Monday, April 29, 2013

Putting Together Your Support Team: Picking A Good Counselor

 by John

Those of us who work with troubled kids, either within the foster care system, or privately, know just how important it is to have a good support team.  Finding a therapist or counselor is vital and, just like finding the right doctor, shopping around to find the right fit is vital.
When looking for a counselor to help you work through issues with your RAD, ADHD, or other behaviorally challenged child, there are a lot of important factors to consider. First, find a certified and qualified therapist or counselor who is (hopefully) experienced or specially trained in the treatment of the issues your child is facing.  Get referrals if possible from other parents from your local support groups.
Once you get that far, it really comes down to a personal response to the counselor and whether or not you can work together. Here are some things to consider from my own experiences working with kids and counselors in the foster care system.

How to Pick a Good Counselor
1.     Find someone you like, not just someone the child likes.
2.     Find someone you can trust.   A good counselor will want to know how you were brought up and some of your personal history; so, they can understand where you are coming from.  In order to do that, you’ll need to trust the counselor and be able to open up on a personal level with them.
3.     Find a counselor who is ready to hear you and the problems you’re having in the home.   A successful working relationship will mean that the child’s counselor will discuss the child’s progress and incidents with you, troubleshoot behaviors and work through the behavioral triggers (actions and reactions) with you for the betterment of the child.
4.     Find counselor who is knowledgeable in the field and who knows the latest techniques and skills that work with children with issues like your child’s. For instance, if your child has an attachment disorder, you’ll want a counselor trained in attachment disorders or RAD, who knows all the latest treatment options and approaches, and has numerous resources and approaches to call upon during sessions.                
5.     Look for an innovator.  Find a counselor who will try to find ways around your child’s problems like RAD or ADHD and challenge your child instead of coddle them or make excuses for their behavior.
 What is a Bad Counselor?
1.      A counselor whom your child likes and you don’t.  Your child will sense that you don’t like the counselor and will use this against you in some way. (Play adults off each other.)  I have had it happen to me many times.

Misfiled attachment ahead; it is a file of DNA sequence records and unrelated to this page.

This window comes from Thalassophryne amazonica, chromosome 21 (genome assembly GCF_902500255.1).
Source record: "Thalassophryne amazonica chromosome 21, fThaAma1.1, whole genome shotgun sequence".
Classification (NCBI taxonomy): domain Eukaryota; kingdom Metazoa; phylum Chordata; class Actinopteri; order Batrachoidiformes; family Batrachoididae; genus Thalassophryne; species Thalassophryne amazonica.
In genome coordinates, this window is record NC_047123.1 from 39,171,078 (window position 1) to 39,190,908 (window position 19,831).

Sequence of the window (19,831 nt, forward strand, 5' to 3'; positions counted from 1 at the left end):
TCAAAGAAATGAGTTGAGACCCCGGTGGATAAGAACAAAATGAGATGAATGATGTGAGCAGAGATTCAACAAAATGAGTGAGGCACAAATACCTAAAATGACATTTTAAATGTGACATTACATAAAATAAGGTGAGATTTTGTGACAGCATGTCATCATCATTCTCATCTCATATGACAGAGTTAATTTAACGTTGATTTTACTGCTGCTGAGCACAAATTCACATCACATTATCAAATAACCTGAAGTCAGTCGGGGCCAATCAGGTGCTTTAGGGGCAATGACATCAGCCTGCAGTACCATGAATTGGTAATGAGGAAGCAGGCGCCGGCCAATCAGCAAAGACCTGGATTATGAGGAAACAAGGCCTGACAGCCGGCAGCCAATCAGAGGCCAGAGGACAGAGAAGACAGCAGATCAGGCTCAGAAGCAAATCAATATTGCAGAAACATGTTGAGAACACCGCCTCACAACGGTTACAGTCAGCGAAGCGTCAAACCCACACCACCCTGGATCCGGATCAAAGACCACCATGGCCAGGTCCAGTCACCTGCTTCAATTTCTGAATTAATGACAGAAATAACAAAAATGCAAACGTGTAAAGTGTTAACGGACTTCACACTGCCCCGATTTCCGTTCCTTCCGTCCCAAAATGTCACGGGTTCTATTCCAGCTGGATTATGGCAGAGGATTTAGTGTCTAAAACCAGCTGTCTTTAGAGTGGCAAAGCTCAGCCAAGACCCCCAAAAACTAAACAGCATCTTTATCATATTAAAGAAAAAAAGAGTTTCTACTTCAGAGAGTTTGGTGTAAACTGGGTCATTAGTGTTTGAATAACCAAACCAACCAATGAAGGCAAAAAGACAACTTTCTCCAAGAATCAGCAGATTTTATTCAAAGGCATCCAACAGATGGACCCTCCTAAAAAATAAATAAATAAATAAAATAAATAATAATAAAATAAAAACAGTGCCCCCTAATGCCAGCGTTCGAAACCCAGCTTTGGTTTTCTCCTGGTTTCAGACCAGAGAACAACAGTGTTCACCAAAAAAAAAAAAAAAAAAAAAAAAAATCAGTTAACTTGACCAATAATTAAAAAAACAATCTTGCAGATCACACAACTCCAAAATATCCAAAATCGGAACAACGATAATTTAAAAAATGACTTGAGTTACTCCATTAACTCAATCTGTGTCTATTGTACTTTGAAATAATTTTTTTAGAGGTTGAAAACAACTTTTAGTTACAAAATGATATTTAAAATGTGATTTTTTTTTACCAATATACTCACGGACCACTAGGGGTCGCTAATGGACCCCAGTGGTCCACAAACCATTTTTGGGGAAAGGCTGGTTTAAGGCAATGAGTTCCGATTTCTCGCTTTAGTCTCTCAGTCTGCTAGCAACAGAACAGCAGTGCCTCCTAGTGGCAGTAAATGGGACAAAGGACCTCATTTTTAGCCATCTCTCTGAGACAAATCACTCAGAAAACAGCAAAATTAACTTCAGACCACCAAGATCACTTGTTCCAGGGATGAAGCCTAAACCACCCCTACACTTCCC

2.      If the child sees the counselor as someone who has power over their parents, that is not a good thing. Some counselors see themselves like that to. If you get that type of feeling, run as fast as you can, because it is hard to stop a counselor who will try to use their power over you and make all the issues with the child, your problems, not theirs or your child’s.  There should not be a power struggle between the parent and the counselor. It should be viewed by both parties as a partnership that works together toward the agreed upon goals for the child.
3.     If you feel that you cannot trust the counselor in some basic way, be it keeping appointments, being straight with you about goals and discussions with the child etc, the relationship will not work.  Kids can feel that you don’t trust them, so they will not trust them either.
4.     A counselor that has the child come into his or her office and has you wait outside until the session is over is not someone you want to work.  A good counselor will involve the parent in sessions, as the parent is the one who works on issues 24/7 and must show the child that they have 100% trust and collaboration with the parent by involving them in the counseling sessions as well.
5.     If you come to a counselor for advice on an issue, and they simply ask you what you are doing already, and have no other advice to offer… find a new counselor.  They might be good for venting, but if they cannot offer you any information on new techniques or treatments, you are wasting your time and money.

6.     If a counselor gets stuck on a diagnosis and has a “give up” attitude, move on.  They might be able to tell you what is wrong with your child and why you can’t help them because of their diagnosis, but they don’t push to help the child.   Instead, they try to get you to give up on the child and to accept that they can’t get any better.  I found that a diagnosis could change because children can grow and change. If you give them a chance, and try to change them with small steps, there is always hope.

 Most of the time, children surprise me by how successful they are.  God always surprises me on how he works through us, to help kids.  Most of the time, I am looking back at how we were able to help the child be successful and smile, because I know it was not us, but Gods helping hand that guided us. There is a rainbow in every storm, you just have to look for it and you will find what you need to help the child… and that is your pot of gold. Thank you God. 

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